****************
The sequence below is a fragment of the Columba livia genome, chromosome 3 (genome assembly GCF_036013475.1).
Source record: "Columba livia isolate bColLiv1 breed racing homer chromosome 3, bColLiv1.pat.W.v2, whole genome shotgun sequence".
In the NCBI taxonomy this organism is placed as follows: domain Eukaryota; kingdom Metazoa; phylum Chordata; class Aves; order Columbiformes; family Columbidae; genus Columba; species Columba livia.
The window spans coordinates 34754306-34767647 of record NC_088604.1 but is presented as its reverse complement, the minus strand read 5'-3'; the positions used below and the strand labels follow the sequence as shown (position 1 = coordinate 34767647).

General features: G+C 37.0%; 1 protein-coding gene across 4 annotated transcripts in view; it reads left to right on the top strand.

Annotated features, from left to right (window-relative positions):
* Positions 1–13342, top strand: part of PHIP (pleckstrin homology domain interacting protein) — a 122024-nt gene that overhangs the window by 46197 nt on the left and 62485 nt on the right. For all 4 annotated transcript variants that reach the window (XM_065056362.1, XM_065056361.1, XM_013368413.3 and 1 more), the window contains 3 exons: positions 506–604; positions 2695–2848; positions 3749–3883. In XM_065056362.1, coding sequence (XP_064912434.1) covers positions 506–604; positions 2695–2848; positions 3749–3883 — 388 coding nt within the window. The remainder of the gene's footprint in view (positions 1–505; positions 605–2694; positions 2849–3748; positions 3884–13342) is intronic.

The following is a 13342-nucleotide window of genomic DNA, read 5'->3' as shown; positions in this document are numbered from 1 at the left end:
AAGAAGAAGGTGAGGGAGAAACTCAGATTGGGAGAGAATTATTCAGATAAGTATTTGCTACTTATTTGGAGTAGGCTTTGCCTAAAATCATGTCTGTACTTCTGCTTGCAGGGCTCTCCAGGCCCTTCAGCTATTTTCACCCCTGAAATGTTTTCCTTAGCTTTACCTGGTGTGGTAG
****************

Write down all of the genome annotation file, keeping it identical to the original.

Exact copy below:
The sequence below is a fragment of the Columba livia genome, chromosome 3 (genome assembly GCF_036013475.1).
Source record: "Columba livia isolate bColLiv1 breed racing homer chromosome 3, bColLiv1.pat.W.v2, whole genome shotgun sequence".
In the NCBI taxonomy this organism is placed as follows: domain Eukaryota; kingdom Metazoa; phylum Chordata; class Aves; order Columbiformes; family Columbidae; genus Columba; species Columba livia.
The window spans coordinates 34754306-34767647 of record NC_088604.1 but is presented as its reverse complement, the minus strand read 5'-3'; the positions used below and the strand labels follow the sequence as shown (position 1 = coordinate 34767647).

General features: G+C 37.0%; 1 protein-coding gene across 4 annotated transcripts in view; it reads left to right on the top strand.

Annotated features, from left to right (window-relative positions):
* Positions 1–13342, top strand: part of PHIP (pleckstrin homology domain interacting protein) — a 122024-nt gene that overhangs the window by 46197 nt on the left and 62485 nt on the right. For all 4 annotated transcript variants that reach the window (XM_065056362.1, XM_065056361.1, XM_013368413.3 and 1 more), the window contains 3 exons: positions 506–604; positions 2695–2848; positions 3749–3883. In XM_065056362.1, coding sequence (XP_064912434.1) covers positions 506–604; positions 2695–2848; positions 3749–3883 — 388 coding nt within the window. The remainder of the gene's footprint in view (positions 1–505; positions 605–2694; positions 2849–3748; positions 3884–13342) is intronic.

The following is a 13342-nucleotide window of genomic DNA, read 5'->3' as shown; positions in this document are numbered from 1 at the left end:
AAGAAGAAGGTGAGGGAGAAACTCAGATTGGGAGAGAATTATTCAGATAAGTATTTGCTACTTATTTGGAGTAGGCTTTGCCTAAAATCATGTCTGTACTTCTGCTTGCAGGGCTCTCCAGGCCCTTCAGCTATTTTCACCCCTGAAATGTTTTCCTTAGCTTTACCTGGTGTGGTAG